Committees of Correspondence In The Colonies During the 1760s and 1770s – A Solution to make communication easier with British Government – Planned by Dabney Carr – November 2, 1772

American colonies governed by British suffered under tyrannical Governors, huge tax bills and fees. Local residents found it hard to find a voice that addressed the grievances of the colony men to the British Government. The intelligent patriot leaders came up with a solution to make the communication easier and better.

They formed Committees of Correspondence that would communicate the grievances to the foreign government. There were many such units all across the colonies that were regularly formed to solve an issue and once the issue was sorted the committees were dissolved. The units acted as ‘Governments’ in the background. The committees of correspondence inspired patriots and communicated a unified message of liberty in American Colonies.

Committees of Correspondence – The structure of the committees

The committees undertook an important responsibility of enlightening the voters about imminent issues that could cause concerns for the wellbeing of American colonies. The committees worked in unison across the land to spread news about problems and issues encountered by the colony men. The news spread through handouts, letters and pamphlets to all the American colony residents even in rural part of the land.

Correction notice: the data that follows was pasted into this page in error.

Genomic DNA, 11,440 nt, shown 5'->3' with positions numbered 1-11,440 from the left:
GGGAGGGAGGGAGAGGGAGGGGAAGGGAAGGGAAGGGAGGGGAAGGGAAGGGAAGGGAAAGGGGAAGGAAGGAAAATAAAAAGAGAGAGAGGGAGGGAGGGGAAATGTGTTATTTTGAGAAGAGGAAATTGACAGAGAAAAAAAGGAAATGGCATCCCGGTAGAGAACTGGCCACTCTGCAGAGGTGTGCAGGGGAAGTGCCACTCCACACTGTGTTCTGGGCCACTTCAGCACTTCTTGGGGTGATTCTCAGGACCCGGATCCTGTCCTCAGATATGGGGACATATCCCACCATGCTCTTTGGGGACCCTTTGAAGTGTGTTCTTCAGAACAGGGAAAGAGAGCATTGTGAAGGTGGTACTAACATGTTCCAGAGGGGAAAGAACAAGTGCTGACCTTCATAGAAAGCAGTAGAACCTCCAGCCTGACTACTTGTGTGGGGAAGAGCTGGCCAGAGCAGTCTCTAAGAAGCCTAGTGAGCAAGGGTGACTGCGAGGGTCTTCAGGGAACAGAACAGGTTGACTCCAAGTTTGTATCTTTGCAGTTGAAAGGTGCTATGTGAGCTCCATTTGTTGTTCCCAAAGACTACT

The shadow governments as they were called began planning the crucial steps for an independent America. In 1764, Boston saw a first structured committee of correspondence that rebelled against British Government, especially to the Currency Act.

In the wake of Stamp Act, patriots from New York took inspiration from Boston and structured a committee to rebel against tax policies.  Realising the threat from British to the American colony men, Boston decided to formalise their committee of correspondence in 1772. The following year saw many patriotic leaders developing similar committees in the other colonies.

Committees of Correspondence In The Colonies During the 1760s and 1770s

Committees of Correspondence In The Colonies During the 1760s and 1770s

Committees of Correspondence – Rise of the rebels

Samuel Adams led the patriots to create a committee in the wake of Gaspee Affair. The committee also rebelled against King’s decision to use the Royal treasury to pay the officials. The committee felt that officials cannot be controlled by colony men as the salaries would not be paid by the colony men. All the villages in Massachusetts came forward with their own committees to support the cause.

Samuel Adams Planing the Committee of Correspondence in October 1772

Samuel Adams Planing the Committee of Correspondence in October 1772

Planned by Dabney Carr a formal committee was made in Virginia in 1773. Delaware, Connecticut, Rhode Island, New Hampshire and finally Pennsylvania, North Carolina and Wilmington formed committees of correspondence in later years.

Committees of Correspondence – The path of revolution

The committees all across the thirteen colonies united during the Tea Act to voice their disapproval. As per the historians, they also hired medics to propagate the hazards of drinking tea. In 1774 the committees joined hands in structuring the First Continental Congress. The committees took a new form during the revolution. They were restructured into Provincial Congresses to act as separate governing bodies.

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